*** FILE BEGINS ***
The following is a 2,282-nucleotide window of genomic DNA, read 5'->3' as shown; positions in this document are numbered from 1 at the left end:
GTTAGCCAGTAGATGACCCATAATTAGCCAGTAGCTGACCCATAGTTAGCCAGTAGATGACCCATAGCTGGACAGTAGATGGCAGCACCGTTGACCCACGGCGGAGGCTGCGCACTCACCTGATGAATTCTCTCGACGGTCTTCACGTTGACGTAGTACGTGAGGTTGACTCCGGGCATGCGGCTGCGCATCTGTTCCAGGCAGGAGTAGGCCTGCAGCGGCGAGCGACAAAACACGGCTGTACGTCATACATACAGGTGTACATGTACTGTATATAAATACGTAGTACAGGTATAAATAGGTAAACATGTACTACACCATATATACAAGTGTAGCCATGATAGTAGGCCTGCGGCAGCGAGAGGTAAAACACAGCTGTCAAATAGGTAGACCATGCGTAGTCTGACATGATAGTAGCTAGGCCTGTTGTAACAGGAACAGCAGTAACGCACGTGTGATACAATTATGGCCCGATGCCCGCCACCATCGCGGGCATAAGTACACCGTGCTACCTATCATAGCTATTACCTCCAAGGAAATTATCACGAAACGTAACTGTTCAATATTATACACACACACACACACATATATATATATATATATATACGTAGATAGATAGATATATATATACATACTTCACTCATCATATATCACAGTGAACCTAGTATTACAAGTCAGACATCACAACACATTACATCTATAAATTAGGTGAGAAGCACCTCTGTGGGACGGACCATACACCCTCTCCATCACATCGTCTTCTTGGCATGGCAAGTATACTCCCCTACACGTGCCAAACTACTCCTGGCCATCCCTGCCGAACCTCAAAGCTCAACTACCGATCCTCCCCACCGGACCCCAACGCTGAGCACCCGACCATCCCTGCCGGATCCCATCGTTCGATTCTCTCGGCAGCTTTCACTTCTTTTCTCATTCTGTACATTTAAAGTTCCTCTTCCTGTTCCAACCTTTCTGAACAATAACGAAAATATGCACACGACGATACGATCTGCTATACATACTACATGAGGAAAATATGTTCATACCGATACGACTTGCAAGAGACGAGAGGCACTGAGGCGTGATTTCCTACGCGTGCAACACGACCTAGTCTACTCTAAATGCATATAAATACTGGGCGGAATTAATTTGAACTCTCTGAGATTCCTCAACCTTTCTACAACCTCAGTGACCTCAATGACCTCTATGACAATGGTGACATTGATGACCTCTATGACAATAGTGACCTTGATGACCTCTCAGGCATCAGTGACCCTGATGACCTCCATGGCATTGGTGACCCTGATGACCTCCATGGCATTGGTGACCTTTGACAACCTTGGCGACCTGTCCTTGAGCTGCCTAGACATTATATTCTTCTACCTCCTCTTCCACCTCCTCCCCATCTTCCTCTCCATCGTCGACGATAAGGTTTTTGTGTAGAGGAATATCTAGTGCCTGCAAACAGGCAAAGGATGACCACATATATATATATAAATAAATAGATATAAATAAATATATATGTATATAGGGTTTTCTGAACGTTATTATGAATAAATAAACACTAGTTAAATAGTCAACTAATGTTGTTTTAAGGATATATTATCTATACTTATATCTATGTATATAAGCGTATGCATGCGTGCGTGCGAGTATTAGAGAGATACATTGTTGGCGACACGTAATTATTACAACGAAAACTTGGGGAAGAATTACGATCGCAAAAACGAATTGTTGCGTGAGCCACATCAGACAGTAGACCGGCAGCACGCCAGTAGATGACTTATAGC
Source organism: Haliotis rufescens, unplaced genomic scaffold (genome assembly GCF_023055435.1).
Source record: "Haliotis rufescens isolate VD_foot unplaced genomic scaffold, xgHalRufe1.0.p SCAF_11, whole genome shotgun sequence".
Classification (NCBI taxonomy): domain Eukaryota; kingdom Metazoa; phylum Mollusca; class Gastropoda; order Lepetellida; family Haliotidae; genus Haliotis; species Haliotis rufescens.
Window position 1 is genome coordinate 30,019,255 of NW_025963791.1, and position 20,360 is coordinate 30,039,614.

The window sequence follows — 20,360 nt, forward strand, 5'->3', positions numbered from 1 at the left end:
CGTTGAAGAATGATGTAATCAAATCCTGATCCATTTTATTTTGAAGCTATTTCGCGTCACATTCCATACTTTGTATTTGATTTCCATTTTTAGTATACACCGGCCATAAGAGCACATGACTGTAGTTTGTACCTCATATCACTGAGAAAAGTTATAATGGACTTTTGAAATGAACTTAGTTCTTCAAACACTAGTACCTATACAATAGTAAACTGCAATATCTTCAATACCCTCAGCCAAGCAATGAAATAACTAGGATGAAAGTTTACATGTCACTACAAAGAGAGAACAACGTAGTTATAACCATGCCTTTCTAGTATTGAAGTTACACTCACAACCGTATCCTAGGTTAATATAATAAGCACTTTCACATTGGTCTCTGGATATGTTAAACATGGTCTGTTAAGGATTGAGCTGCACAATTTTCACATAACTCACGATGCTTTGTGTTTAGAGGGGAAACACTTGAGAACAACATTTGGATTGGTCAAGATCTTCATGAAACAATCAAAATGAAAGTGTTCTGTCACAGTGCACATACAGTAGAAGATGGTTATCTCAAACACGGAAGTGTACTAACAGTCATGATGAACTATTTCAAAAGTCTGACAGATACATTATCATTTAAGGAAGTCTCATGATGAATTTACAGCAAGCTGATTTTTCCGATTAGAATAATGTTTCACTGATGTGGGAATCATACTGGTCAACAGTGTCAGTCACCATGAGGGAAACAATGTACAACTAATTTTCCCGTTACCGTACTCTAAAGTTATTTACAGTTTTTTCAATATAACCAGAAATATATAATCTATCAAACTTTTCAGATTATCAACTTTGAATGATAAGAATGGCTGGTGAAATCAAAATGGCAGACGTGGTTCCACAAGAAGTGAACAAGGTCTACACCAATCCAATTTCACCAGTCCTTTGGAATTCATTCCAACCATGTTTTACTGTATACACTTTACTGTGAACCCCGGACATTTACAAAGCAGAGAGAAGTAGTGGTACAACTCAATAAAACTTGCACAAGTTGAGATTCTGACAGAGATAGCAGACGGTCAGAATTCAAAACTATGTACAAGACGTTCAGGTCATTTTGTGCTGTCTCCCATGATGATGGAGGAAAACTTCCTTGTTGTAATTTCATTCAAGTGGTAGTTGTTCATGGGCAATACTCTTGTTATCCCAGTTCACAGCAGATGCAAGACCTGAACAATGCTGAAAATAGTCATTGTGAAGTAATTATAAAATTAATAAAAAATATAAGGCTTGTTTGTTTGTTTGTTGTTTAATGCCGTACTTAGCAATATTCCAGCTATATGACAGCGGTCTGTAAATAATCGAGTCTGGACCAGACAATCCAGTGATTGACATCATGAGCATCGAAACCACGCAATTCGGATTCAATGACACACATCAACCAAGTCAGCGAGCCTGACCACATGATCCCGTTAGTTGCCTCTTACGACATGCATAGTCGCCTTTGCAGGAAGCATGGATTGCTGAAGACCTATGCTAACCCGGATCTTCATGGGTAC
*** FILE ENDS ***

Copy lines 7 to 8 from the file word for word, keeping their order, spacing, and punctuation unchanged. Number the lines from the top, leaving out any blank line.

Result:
The window sequence follows — 20,360 nt, forward strand, 5'->3', positions numbered from 1 at the left end:
CGTTGAAGAATGATGTAATCAAATCCTGATCCATTTTATTTTGAAGCTATTTCGCGTCACATTCCATACTTTGTATTTGATTTCCATTTTTAGTATACACCGGCCATAAGAGCACATGACTGTAGTTTGTACCTCATATCACTGAGAAAAGTTATAATGGACTTTTGAAATGAACTTAGTTCTTCAAACACTAGTACCTATACAATAGTAAACTGCAATATCTTCAATACCCTCAGCCAAGCAATGAAATAACTAGGATGAAAGTTTACATGTCACTACAAAGAGAGAACAACGTAGTTATAACCATGCCTTTCTAGTATTGAAGTTACACTCACAACCGTATCCTAGGTTAATATAATAAGCACTTTCACATTGGTCTCTGGATATGTTAAACATGGTCTGTTAAGGATTGAGCTGCACAATTTTCACATAACTCACGATGCTTTGTGTTTAGAGGGGAAACACTTGAGAACAACATTTGGATTGGTCAAGATCTTCATGAAACAATCAAAATGAAAGTGTTCTGTCACAGTGCACATACAGTAGAAGATGGTTATCTCAAACACGGAAGTGTACTAACAGTCATGATGAACTATTTCAAAAGTCTGACAGATACATTATCATTTAAGGAAGTCTCATGATGAATTTACAGCAAGCTGATTTTTCCGATTAGAATAATGTTTCACTGATGTGGGAATCATACTGGTCAACAGTGTCAGTCACCATGAGGGAAACAATGTACAACTAATTTTCCCGTTACCGTACTCTAAAGTTATTTACAGTTTTTTCAATATAACCAGAAATATATAATCTATCAAACTTTTCAGATTATCAACTTTGAATGATAAGAATGGCTGGTGAAATCAAAATGGCAGACGTGGTTCCACAAGAAGTGAACAAGGTCTACACCAATCCAATTTCACCAGTCCTTTGGAATTCATTCCAACCATGTTTTACTGTATACACTTTACTGTGAACCCCGGACATTTACAAAGCAGAGAGAAGTAGTGGTACAACTCAATAAAACTTGCACAAGTTGAGATTCTGACAGAGATAGCAGACGGTCAGAATTCAAAACTATGTACAAGACGTTCAGGTCATTTTGTGCTGTCTCCCATGATGATGGAGGAAAACTTCCTTGTTGTAATTTCATTCAAGTGGTAGTTGTTCATGGGCAATACTCTTGTTATCCCAGTTCACAGCAGATGCAAGACCTGAACAATGCTGAAAATAGTCATTGTGAAGTAATTATAAAATTAATAAAAAATATAAGGCTTGTTTGTTTGTTTGTTGTTTAATGCCGTACTTAGCAATATTCCAGCTATATGACAGCGGTCTGTAAATAATCGAGTCTGGACCAGACAATCCAGTGATTGACATCATGAGCATCGAAACCACGCAATTCGGATTCAATGACACACATCAACCAAGTCAGCGAGCCTGACCACATGATCCCGTTAGTTGCCTCTTACGACATGCATAGTCGCCTTTGCAGGAAGCATGGATTGCTGAAGACCTATGCTAACCCGGATCTTCATGGGTAC